Key is whether to use grain alcohol, such as Everclear, or vodka. People argue hard on both sides.
ONE OF my favorite discoveries in Italy was the limone di Sorrento, the giant oval lemon from the Amalfi Coast and Capri, famous as much for its sweetness as for its starring role in the popular liqueur limoncello. Following the lead of the Italians, my husband and I enjoyed chilled limoncello as a digestive on many warm evenings, marveling at how such a small bottle could contain infinite sunshine. The taste is pure lemon, blue sky, happiness.
If only we could bring the best of the Bay of Naples to the Northwest.
With homemade limoncello, you can.
- Power restored after major, hour-long outage in downtown Seattle
- Trump, Clinton win Washington state primary
- Designed in Seattle, this $1 cup could save millions of babies
- Boeing plans hundreds of layoffs in local IT unit
- Walkoff magic! Leonys Martin’s dramatic homer in ninth lifts Mariners
Most Read Stories
Though we cannot grow the luscious lemons of Sorrento here, California is close, and any lemon will do for limoncello. I use organic lemons, because the peel soaks in alcohol for weeks, and I want to avoid pesticides and wax.
The traditional Italian method calls for grain alcohol or another neutral high-proof alcohol, lemon peel, sugar, water — and patience. Most traditional recipes recommend steeping for three months. However, with the rising popularity of the beverage, recipes abound for quicker versions. I’ve seen everything from four days to four months. Common sense tells us the longer something steeps the more intense the flavor will be. Also, time gives high-proof alcohol a chance to mellow.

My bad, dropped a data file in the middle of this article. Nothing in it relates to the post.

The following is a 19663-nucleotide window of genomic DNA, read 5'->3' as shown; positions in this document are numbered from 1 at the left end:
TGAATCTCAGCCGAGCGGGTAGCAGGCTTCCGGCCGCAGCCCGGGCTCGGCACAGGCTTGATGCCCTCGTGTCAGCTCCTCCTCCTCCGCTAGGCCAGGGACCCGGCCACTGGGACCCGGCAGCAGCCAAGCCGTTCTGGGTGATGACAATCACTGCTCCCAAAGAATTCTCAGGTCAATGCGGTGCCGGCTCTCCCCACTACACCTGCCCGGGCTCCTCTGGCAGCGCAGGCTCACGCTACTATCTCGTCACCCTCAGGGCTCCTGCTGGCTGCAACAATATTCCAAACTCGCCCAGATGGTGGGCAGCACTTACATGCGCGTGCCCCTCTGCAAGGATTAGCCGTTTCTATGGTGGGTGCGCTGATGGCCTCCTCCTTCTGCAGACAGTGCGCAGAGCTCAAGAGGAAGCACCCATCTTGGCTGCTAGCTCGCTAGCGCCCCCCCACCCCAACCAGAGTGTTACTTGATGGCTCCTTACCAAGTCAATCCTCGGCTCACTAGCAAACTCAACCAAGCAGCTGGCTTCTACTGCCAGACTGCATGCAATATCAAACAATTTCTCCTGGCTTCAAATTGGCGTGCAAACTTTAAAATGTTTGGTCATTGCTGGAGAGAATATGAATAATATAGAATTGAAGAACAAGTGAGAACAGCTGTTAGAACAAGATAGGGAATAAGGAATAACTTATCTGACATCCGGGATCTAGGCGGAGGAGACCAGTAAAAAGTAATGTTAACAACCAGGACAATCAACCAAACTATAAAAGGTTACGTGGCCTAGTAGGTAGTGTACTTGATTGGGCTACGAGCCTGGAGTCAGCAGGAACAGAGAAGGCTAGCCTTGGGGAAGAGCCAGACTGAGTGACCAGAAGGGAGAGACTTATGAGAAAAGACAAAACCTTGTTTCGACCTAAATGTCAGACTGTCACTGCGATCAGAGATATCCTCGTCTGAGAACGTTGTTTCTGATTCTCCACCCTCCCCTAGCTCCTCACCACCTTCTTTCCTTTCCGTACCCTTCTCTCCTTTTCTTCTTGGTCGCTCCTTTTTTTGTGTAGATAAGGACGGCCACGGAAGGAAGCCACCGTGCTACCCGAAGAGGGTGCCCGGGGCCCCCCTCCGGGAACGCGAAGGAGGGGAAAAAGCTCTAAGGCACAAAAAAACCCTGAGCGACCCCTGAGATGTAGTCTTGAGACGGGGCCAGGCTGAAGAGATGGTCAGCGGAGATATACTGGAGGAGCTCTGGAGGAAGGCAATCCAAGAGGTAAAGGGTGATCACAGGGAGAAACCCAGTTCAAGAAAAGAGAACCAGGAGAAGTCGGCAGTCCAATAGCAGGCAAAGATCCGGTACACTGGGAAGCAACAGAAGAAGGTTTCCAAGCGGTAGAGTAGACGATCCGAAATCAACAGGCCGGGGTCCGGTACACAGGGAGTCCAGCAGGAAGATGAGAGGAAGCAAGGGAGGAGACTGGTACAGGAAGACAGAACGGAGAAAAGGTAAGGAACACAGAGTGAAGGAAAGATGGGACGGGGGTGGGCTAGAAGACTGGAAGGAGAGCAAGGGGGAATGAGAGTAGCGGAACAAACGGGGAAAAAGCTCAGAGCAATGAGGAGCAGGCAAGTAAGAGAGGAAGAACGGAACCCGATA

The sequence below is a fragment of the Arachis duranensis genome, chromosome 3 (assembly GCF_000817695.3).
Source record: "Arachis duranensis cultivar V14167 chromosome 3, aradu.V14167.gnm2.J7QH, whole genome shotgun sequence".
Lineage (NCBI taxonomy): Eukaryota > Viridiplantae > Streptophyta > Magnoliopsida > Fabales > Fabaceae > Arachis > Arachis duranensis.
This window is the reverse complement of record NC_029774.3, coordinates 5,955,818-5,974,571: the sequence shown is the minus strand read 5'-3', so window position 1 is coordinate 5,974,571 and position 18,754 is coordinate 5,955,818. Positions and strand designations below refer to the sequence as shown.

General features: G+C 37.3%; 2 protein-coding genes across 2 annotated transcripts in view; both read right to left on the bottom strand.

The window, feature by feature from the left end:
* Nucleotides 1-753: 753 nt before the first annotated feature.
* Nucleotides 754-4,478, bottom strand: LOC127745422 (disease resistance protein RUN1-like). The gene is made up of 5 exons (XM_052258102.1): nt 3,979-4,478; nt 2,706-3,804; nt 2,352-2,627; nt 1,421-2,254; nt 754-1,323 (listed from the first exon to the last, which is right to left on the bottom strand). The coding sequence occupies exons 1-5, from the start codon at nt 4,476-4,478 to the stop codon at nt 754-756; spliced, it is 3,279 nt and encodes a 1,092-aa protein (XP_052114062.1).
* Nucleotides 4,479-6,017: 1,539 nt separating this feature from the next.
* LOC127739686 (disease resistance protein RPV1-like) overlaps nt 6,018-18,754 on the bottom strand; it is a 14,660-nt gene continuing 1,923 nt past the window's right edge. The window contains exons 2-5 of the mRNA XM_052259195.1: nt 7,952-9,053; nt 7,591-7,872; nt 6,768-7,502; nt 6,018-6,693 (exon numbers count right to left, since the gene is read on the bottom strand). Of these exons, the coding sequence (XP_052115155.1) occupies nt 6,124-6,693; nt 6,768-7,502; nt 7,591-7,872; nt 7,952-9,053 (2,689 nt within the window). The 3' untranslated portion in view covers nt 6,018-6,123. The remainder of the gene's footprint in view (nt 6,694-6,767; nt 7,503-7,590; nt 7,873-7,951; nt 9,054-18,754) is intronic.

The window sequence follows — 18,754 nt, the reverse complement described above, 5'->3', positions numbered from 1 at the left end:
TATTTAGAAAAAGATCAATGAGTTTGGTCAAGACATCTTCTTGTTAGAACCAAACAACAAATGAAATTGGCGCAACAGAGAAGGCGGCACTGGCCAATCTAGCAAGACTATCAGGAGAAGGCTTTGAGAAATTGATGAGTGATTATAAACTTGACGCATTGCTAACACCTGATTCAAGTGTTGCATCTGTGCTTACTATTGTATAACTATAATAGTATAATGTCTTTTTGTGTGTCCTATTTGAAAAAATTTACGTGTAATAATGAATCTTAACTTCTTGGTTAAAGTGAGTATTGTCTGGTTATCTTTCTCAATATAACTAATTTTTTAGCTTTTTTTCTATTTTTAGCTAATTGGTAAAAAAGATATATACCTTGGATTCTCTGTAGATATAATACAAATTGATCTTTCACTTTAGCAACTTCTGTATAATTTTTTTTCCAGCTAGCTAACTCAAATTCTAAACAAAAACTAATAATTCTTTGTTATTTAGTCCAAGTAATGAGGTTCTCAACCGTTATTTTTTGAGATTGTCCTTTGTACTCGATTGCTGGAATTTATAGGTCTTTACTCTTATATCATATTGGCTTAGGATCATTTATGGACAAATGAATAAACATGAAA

Key is whether to use grain alcohol, such as Everclear, which is legal in Washington at 150-proof, or vodka. People argue hard on both sides. I’ve made it both ways. With vodka, nothing less than 100-proof is recommended. I overcame my reluctance to use Everclear (bad memories involving lit matches) in hopes of extracting more oils from the peel. And while it succeeded in slamming the palate with a burst of lemon, it is very, very strong.
Using 100-proof Smirnoff produced a mellower liqueur. All but one friend who tasted both batches favored the recipe with vodka, describing it as “smooth,” “with a great finish,” “like a melted lollipop.” The lone voice for Everclear declared it “finger-licking good.” Both were thick and sweet.
To peel the lemons, shave off the outer yellow layer without getting the bitter white pith. Once the peel and alcohol are combined in a large glass jar, store the jar in the dark at room temperature and forget about it. I put a two-week reminder on my calendar (halfway on the patience meter) before making simple syrup to add to the infused alcohol. Then the jar sat in the dark for a month more (nearly full patience).
When you decide it’s done, strain the liquid into bottles. Online, I bought cool, wavy vessels ($2 each), which hold 3.5 ounces each and come with corks, to give to friends. If you start now, you might be able to give the bright bottles as holiday gifts. Who wouldn’t appreciate a bottle of sunshine in winter?
Catherine M. Allchin is a Seattle freelance writer. Ken Lambert is a Seattle Times staff photographer.
Peels from 14 organic washed lemons, yellow part only
2 (750ml) bottles of grain alcohol or 100-proof vodka, or one bottle of each
5 cups water
4 cups sugar
1. Steep the lemon peel in alcohol in a large glass jar for two to four weeks, covered tightly, at room temperature, in the dark.
2. Stir the sugar and water in a large saucepan over high heat until the sugar dissolves. Cool. Add the syrup to vodka mixture and stir. Return to the dark location for two to four more weeks.
3. Strain the liquid into clean bottles, using cheesecloth or coffee filters. Cork or cap bottles and keep in freezer. Serve well-chilled.
Note: Limoncello will continue to mellow over time; store in the freezer for up to a year.